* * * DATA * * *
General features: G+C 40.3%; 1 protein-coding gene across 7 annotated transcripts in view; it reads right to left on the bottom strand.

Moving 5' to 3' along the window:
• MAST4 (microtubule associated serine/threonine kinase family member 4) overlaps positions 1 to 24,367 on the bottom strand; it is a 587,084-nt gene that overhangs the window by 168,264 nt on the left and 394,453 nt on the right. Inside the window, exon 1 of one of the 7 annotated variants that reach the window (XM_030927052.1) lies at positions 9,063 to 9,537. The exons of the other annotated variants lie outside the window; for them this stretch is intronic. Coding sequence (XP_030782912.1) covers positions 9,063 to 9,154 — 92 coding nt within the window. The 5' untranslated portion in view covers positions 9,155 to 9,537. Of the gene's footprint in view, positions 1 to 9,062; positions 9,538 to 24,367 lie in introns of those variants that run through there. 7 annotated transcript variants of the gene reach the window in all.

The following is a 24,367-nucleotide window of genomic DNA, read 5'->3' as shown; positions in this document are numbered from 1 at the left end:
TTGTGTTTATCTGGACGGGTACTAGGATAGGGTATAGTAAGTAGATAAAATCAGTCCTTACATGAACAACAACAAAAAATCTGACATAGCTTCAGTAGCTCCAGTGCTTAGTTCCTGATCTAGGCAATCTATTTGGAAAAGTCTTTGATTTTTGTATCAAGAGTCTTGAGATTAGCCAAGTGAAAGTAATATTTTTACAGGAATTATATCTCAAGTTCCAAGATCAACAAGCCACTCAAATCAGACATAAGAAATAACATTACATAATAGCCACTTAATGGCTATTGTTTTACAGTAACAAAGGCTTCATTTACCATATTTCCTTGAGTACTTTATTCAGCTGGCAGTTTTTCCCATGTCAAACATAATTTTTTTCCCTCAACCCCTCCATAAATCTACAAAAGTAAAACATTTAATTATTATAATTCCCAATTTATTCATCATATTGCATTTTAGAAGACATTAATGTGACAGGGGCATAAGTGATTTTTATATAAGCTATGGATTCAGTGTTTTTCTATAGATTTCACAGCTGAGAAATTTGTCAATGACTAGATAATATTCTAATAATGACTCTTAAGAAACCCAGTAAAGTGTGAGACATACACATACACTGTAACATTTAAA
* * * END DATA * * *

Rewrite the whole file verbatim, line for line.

General features: G+C 40.3%; 1 protein-coding gene across 7 annotated transcripts in view; it reads right to left on the bottom strand.

Moving 5' to 3' along the window:
• MAST4 (microtubule associated serine/threonine kinase family member 4) overlaps positions 1 to 24,367 on the bottom strand; it is a 587,084-nt gene that overhangs the window by 168,264 nt on the left and 394,453 nt on the right. Inside the window, exon 1 of one of the 7 annotated variants that reach the window (XM_030927052.1) lies at positions 9,063 to 9,537. The exons of the other annotated variants lie outside the window; for them this stretch is intronic. Coding sequence (XP_030782912.1) covers positions 9,063 to 9,154 — 92 coding nt within the window. The 5' untranslated portion in view covers positions 9,155 to 9,537. Of the gene's footprint in view, positions 1 to 9,062; positions 9,538 to 24,367 lie in introns of those variants that run through there. 7 annotated transcript variants of the gene reach the window in all.

The following is a 24,367-nucleotide window of genomic DNA, read 5'->3' as shown; positions in this document are numbered from 1 at the left end:
TTGTGTTTATCTGGACGGGTACTAGGATAGGGTATAGTAAGTAGATAAAATCAGTCCTTACATGAACAACAACAAAAAATCTGACATAGCTTCAGTAGCTCCAGTGCTTAGTTCCTGATCTAGGCAATCTATTTGGAAAAGTCTTTGATTTTTGTATCAAGAGTCTTGAGATTAGCCAAGTGAAAGTAATATTTTTACAGGAATTATATCTCAAGTTCCAAGATCAACAAGCCACTCAAATCAGACATAAGAAATAACATTACATAATAGCCACTTAATGGCTATTGTTTTACAGTAACAAAGGCTTCATTTACCATATTTCCTTGAGTACTTTATTCAGCTGGCAGTTTTTCCCATGTCAAACATAATTTTTTTCCCTCAACCCCTCCATAAATCTACAAAAGTAAAACATTTAATTATTATAATTCCCAATTTATTCATCATATTGCATTTTAGAAGACATTAATGTGACAGGGGCATAAGTGATTTTTATATAAGCTATGGATTCAGTGTTTTTCTATAGATTTCACAGCTGAGAAATTTGTCAATGACTAGATAATATTCTAATAATGACTCTTAAGAAACCCAGTAAAGTGTGAGACATACACATACACTGTAACATTTAAA